Develop Cooking Skills for Ultimate Vitality
El inglés es el idioma de control de esta página. En la medida en que haya algún conflicto entre la traducción al inglés y la traducción, el inglés prevalece.
Al hacer clic en el enlace de traducción se activa un servicio de traducción gratuito para convertir la página al español. Al igual que con cualquier traducción por Internet, la conversión no es sensible al contexto y puede que no traduzca el texto en su significado original. NC State Extension no garantiza la exactitud del texto traducido. Por favor, tenga en cuenta que algunas aplicaciones y/o servicios pueden no funcionar como se espera cuando se traducen.
English is the controlling language of this page. To the extent there is any conflict between the English text and the translation, English controls.
Clicking on the translation link activates a free translation service to convert the page to Spanish. As with any Internet translation, the conversion is not context-sensitive and may not translate the text to its original meaning. NC State Extension does not guarantee the accuracy of the translated text. Please note that some applications and/or services may not function as expected when translated.Collapse ▲
March is National Nutrition Month® and a great time to challenge yourself to develop new cooking skills. After attending a conference hosted by the Culinary Institute of America and Harvard School of Public Health, I am more convinced than ever of the importance of being able to prepare delicious meals made from nourishing ingredients.
Adding fruits, vegetables and whole grains to our diets will add years, vitality and better brain function to our lives. Creatively prepared dishes containing healthy ingredients can be truly satisfying. My recent conference offered a mix of scientific sessions touting the benefits of eating a plant-forward diet with chef led cooking demonstrations and tastings.
Populations who have abnormally long life spans have been studied, and have several lifestyle norms in common. They don’t smoke, put family first, are active every day, are socially engaged, and they eat lots of fruits, vegetables, whole grains and nuts. Some are vegetarian, but most consume small quantities of meat.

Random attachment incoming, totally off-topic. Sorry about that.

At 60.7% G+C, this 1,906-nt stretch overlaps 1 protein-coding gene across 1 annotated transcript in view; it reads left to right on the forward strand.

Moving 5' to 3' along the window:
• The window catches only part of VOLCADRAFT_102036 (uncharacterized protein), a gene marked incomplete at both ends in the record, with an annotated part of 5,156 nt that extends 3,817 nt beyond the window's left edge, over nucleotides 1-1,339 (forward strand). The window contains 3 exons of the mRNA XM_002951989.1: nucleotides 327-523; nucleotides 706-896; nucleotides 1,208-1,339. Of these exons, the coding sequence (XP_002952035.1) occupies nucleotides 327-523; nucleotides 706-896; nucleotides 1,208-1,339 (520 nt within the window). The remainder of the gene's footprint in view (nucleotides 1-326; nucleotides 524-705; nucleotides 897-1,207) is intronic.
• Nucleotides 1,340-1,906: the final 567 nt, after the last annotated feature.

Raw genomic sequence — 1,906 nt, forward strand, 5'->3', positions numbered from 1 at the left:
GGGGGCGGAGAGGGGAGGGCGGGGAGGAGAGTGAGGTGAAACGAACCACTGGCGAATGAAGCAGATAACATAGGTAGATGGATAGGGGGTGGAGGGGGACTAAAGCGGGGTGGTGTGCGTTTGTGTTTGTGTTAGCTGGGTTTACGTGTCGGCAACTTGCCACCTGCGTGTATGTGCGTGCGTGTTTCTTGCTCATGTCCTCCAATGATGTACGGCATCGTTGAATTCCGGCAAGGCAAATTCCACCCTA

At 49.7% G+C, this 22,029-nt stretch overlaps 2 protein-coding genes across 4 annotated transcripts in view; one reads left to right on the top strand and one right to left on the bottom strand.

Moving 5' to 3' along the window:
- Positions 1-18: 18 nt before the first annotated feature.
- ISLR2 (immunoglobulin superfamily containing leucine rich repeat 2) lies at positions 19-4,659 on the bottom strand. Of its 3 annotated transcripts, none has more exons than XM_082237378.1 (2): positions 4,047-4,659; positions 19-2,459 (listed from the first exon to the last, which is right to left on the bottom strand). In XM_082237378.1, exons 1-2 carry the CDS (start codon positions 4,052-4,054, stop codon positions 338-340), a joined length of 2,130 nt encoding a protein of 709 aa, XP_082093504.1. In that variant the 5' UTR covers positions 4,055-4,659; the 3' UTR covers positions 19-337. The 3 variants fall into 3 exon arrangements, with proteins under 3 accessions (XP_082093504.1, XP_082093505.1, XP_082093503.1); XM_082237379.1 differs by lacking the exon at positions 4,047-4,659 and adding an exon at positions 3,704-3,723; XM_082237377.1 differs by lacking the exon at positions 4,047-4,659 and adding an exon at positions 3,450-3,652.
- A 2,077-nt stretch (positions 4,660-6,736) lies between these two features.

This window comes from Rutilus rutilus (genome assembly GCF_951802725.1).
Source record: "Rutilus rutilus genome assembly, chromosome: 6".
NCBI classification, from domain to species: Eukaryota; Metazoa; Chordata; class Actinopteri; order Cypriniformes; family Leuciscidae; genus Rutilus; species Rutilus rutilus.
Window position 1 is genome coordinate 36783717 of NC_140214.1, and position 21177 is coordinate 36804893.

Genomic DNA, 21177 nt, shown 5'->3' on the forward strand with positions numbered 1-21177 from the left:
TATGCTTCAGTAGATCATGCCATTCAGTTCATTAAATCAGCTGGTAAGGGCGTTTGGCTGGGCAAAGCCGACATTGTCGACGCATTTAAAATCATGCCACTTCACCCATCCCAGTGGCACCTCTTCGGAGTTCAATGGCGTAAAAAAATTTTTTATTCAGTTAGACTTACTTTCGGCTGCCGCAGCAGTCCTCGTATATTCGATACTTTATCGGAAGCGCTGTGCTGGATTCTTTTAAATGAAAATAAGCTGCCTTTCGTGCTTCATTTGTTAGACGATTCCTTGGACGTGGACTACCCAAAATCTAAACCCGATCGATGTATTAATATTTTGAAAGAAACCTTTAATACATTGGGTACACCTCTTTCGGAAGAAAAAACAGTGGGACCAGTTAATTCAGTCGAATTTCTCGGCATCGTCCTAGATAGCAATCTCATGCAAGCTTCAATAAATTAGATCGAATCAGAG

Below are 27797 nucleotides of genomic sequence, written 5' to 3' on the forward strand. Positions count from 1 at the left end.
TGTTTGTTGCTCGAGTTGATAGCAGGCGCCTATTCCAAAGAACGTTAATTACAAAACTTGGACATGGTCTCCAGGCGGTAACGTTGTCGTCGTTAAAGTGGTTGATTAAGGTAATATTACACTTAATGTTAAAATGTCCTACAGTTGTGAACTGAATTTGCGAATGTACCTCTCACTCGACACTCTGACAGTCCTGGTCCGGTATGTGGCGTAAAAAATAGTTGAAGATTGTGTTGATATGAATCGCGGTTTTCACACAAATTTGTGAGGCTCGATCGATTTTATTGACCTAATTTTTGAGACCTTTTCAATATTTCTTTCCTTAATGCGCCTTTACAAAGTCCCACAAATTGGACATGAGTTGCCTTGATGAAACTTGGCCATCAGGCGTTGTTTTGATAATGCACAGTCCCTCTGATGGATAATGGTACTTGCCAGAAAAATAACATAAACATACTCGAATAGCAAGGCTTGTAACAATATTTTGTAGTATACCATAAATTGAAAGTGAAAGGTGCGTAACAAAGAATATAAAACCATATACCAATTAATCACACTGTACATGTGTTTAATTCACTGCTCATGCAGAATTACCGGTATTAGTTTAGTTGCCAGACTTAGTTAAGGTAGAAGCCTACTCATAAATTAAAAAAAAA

One study of nearly 1000 people found a 53% drop is Alzheimer’s risk in those who followed the MIND diet. This features greens, beans, berries, other vegetables, olive oil, nuts, whole grains, fish, poultry, and wine and minimizes red meat, butter, stick margarine, cheese, sweets, and fried or fast food.
But who doesn’t love a good burger? This recipe is satisfying for meat lovers, utilizing half savory mushrooms with half beef, plus an interesting combination of seasonings. Top with the salsa and serve on a whole grain bun, and you’ll have a truly satisfying plant-forward meal.
Chipotle beef and mushroom burgers
Makes 4 to 5 portions
¼ cup + additional olive oil (or other vegetable oil)
1 pound shitake or button mushrooms, diced fine
1 pound ground beef
1 small, finely diced onion
2 tablespoons chopped garlic
½ teaspoon chipotle powder (may substitute chili powder)
¼ teaspoon smoked paprika (optional)
½ teaspoon red pepper flakes
½ teaspoon salt
Whole grain buns
- Sauté mushrooms with olive oil and 2 tablespoons finely diced onion over medium heat to brown slightly. Add garlic and sauté over low heat until excess moisture is removed, around 10 minutes.
- In a large bowl, combine sautéed mushrooms with remaining ingredients and mix gently. Form 4 – 5 patties.
- Sauté for 3 minutes on each side to brown and then bake in 350 degree oven until done, about 5 minutes.
- Serve with avocado mango salsa or other toppings you like on a whole grain bun.
Avocado mango salsa
Combine the following:
1 diced avocado
1 cup diced mango
½ finely diced red onion
1 small finely diced cucumber
1/8 cup red wine vinegar
1/8 cup lime juice
1/8 cup olive oil
¼ cup chopped cilantro
1 small, finely diced garlic clove